with CO poisoning, respectively. COHb, CO exposure time and age were independent determinants of positive troponin. In a study by Satran et al. [47], the rate of cardiac biomarker positivity, which is defined as elevated CK-MB and/or troponin, was 44%. Kalay et al. [48] found the troponin positivity rate to be 30% in a study consisting of 20 patients. They observed that COHb levels and CO exposure time in troponin- positive patients were significantly higher as compared to troponin- negative patients, which is consistent with our study. While early mor- tality rate was 14.7% in the troponin-positive group, there were no mor- talities in the troponin-negative group. In addition, late neuropsychosis was seen in 29.5% of the troponin-positive group and not seen in the troponin-negative group. Our study was similar to the studies of Satran

[47] and Kalay [48].

Until recently, studies have shown that RDW is elevated in various pathologies, and is even directly related to mortality. Since it is associ- ated with so many pathologies, RDW has been studied as a marker of in- flammation, and Lippi et al. [49] reported a positive correlation with C- reactive protein (CRP) levels. Marinkovic et al. [50] reported that red blood cell life was shorter in conditions of oxidative stress, which re- sulted in increased hemolysis and subsequently elevated RDW. Our study also showed that CRP, RDW and MPV were significantly higher in the COHb and troponin-positive group as compared to the negative group and there was a negative Spearman correlation as seen in the literature.

For patients with COHb levels between 10% and 20% in the ED, the most common symptom was headache, which usually develops when COHb levels are around 25%. This suggests that these patients may have had initial COHb levels of between 20% and 30% [51]. Our study is consistent with the literature. In the group with COHb values lower than 20%, there were a few neuroPsychiatric symptoms and no mortal- ity, whereas the group with COHb higher than 20% had significantly high rates of neuropsychosis and mortality. Moreover, in our study, ele- vated troponin levels were observed in all patients in the group that had

>=40% COHb values.

0,8

0,6

Sensitivity

0,4

0,2

0,0

0,0

0,2

0,4

0,6

0,8

1,0

MPV

Reference Line

Our research had one of the highest numbers of patients, including one in all studies on CO poisoning, RDW and MPV, were also found as an independent predictor of troponin positivity. RDW can be used in the differential diagnosis and prognosis follow-up of hematological dis- eases. However, recently there are several studies about its relation to cardiovascular diseases. It was shown that RDW is related to morbidity and mortality in acute coronary syndrome, coroner artery disease, acute pulmonary embolism, and heart failure [52-55].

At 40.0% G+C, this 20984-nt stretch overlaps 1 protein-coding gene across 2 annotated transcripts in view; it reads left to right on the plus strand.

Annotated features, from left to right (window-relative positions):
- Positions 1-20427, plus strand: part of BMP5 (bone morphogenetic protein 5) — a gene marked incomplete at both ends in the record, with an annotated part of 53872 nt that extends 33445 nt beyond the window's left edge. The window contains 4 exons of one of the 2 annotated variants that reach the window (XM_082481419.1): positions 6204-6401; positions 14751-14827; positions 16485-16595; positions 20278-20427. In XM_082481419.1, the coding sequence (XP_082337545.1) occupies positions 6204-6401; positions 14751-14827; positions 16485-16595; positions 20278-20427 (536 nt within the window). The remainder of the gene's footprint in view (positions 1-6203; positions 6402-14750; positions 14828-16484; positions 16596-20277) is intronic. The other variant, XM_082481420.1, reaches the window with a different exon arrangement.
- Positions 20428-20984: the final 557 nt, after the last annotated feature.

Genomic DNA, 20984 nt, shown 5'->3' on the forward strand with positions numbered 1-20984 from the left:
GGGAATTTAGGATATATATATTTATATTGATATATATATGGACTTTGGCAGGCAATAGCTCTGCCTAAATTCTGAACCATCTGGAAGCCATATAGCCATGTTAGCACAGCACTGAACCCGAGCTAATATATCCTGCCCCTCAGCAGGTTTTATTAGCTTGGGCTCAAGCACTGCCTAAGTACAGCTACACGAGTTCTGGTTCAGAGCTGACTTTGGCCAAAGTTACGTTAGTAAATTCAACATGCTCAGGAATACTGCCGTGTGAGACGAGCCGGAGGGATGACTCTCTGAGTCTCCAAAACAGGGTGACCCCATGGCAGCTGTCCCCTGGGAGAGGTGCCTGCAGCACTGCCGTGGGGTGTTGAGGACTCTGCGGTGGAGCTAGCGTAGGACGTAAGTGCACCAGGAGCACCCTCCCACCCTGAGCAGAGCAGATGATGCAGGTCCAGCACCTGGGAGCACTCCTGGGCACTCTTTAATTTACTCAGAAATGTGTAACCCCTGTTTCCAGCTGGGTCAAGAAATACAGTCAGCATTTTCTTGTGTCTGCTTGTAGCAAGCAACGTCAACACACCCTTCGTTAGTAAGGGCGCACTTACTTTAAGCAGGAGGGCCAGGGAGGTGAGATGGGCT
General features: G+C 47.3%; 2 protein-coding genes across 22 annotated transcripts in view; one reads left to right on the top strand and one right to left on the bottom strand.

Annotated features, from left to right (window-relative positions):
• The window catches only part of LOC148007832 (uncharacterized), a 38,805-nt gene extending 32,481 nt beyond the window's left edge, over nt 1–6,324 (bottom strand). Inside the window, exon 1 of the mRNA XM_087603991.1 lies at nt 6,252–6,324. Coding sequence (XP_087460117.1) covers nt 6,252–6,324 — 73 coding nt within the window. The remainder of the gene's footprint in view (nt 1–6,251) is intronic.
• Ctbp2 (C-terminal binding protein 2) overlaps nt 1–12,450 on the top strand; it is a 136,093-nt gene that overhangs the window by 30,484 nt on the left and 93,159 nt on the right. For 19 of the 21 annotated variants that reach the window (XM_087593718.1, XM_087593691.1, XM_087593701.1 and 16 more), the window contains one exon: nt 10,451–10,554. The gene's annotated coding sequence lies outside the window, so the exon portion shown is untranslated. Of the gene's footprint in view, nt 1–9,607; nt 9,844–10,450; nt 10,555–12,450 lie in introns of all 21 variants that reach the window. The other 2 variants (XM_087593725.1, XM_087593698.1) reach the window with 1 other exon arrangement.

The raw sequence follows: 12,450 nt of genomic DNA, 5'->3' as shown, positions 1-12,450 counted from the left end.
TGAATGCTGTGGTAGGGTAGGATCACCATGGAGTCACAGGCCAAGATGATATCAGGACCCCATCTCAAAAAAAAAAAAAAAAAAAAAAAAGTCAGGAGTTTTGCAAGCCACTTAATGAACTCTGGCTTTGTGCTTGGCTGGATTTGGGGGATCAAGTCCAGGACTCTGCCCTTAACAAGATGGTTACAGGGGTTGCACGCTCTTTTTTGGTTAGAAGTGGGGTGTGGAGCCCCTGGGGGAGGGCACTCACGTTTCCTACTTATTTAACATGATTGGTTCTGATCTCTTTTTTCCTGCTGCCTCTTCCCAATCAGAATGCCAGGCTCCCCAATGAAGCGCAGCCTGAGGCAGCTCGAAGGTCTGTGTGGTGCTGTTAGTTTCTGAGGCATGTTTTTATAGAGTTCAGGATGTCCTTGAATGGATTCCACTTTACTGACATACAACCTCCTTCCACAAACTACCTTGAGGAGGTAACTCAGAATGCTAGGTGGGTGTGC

In our report, RDW elevation in troponin-positive patients can be re- lated to two pathological mechanisms. First, although patients with a known coronary artery disease were excluded, troponin-positive pa- tients could have undiagnosed coronary artery disease, which could

1 – Specificity

Fig. 2. ROC curve for COHb positivity.

make the myocardium more sensitive to hypoxia. Therefore, in patients with asymptomatic atherosclerosis, and consequently high levels of RDW before CO poisoning, faster myocardial damage and a troponin

increase can be observed when exposed to CO [56-58]. The second mechanism that can explain the higher levels of RDW in patients who have CO poisoning with Troponin elevation can be related to the acute effect of COHb molecules on erythrocytes. COHb is generated by binding CO to the heme molecule in erythrocytes instead of oxygen, which may cause anisocytosis and RDW elevation by making structural changes in erythrocytes. RDW elevation in smokers compared to non-smokers was shown in a small case-control trial. In a study by Skjel-bakken et al. [59], a more powerful relationship between RDW and MI was noted in smokers when compared with non-smokers. In these studies, although the relation between smoking and RDW was connected to ox- idative stress and increased inflammation, it should be kept in mind that smokers also have CO exposure and their COHb levels are higher than non-smokers [60].

There are some limitations in this study. This is a single center study and an observational evaluation was made, so there were follow-up data for the patients. Considering that the patients’ basal RDW values before poisoning were not known, it cannot be estimated whether RDW values were elevated before poisoning or were elevated due to the acute effect of COHb on erythrocytes.

Conclusions

In CO poisoning cases, neuropsychological conditions that may de- velop in the future can easily go unnoticed, especially if the patient is asymptomatic. Physicians taking into account especially the COHb, Tro- ponin, MPV and RDW levels evaluated in our study might be a guide in preventing neuropsychosis that can possibly develop in the future and in early diagnosis.